I entered at a key point in his address, when he was advising his flock on how to live a good Christian life. As I sat down, he said "And it is important that you do not involve yourself with any isms, such as...."
I'll get back to the two isms he specifically warned against in a moment. First, I want to say how impressed I was by the mass itself. The cathedral is both beautiful and monumental (the largest church building in Australia, it took 81 years to complete). The music was uplifting and also beautiful; I have never heard better sacred music than that sung by the boys choir (which has an unusual history - the Vienna boys choir was touring Australia when WWII broke out and so remained in Melbourne for many years, leading to the formation of the cathedral choir).
|The altar, St Patrick's Melbourne|
|Stained glass window, St Patrick's Melbourne|
But back to the isms. The two that came into the archbishop's mind to specifically warn against were conservatism and fundamentalism.
The warning against conservatism made me think of just how much the Catholic church in Melbourne resembles the Anglican church of about 30 years ago - one seeking to comfortably identify with the liberal establishment.
But this is where the church is digging a hole for itself. If you want to be an establishment liberal, then, yes, the worst thing you can do is be "fundamentalist". But the way that liberals define the term fundamentalist nowadays is quite specific.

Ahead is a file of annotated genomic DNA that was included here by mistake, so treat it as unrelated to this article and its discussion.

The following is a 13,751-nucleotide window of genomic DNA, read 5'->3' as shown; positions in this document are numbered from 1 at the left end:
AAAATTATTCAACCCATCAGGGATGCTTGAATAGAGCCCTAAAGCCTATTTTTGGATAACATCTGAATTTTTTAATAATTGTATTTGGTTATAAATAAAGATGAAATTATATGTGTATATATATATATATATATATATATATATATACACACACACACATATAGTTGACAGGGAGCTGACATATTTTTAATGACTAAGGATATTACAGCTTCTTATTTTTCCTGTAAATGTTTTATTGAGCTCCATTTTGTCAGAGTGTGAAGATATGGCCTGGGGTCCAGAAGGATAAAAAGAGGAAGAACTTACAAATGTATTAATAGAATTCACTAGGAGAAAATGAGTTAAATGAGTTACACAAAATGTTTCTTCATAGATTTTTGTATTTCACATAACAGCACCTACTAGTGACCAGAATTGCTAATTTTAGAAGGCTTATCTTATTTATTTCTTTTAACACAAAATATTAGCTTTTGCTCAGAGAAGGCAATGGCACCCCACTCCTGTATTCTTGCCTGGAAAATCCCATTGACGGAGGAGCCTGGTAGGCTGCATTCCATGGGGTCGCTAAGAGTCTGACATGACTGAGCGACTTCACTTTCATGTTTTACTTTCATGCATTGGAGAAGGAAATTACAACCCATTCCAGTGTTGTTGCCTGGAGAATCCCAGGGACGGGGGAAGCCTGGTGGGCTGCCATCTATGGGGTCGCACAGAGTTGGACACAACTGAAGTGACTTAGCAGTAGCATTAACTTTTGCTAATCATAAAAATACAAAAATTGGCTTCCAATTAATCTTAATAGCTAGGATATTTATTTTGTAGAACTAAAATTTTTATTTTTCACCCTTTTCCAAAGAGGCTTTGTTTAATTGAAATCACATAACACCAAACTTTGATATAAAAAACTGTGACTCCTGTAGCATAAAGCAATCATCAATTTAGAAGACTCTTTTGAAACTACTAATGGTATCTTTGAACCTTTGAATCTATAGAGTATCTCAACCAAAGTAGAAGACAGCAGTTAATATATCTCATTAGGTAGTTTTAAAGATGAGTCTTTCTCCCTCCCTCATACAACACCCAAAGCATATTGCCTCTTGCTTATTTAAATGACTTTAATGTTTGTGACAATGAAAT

For a liberal, a fundamentalist is a person who rejects the liberal idea that there is nothing objectively right or wrong, as what is right is the subjective act of defining your own good and being tolerant and non-discriminatory in allowing others to do the same.
The problem is that the Catholic Church necessarily violates this belief. The church does, in fact, assert that some acts are objectively right or wrong (i.e. it judges, it discriminates). Furthermore, the church upholds beliefs about the existence of distinctions between men and women that also restrict the way that people might define their own good (e.g. a woman cannot choose to become a Catholic priest). That, in the liberal definition, is also fundamentalist.
The church cannot remain itself if it attempts to be a liberal institution following liberal concepts.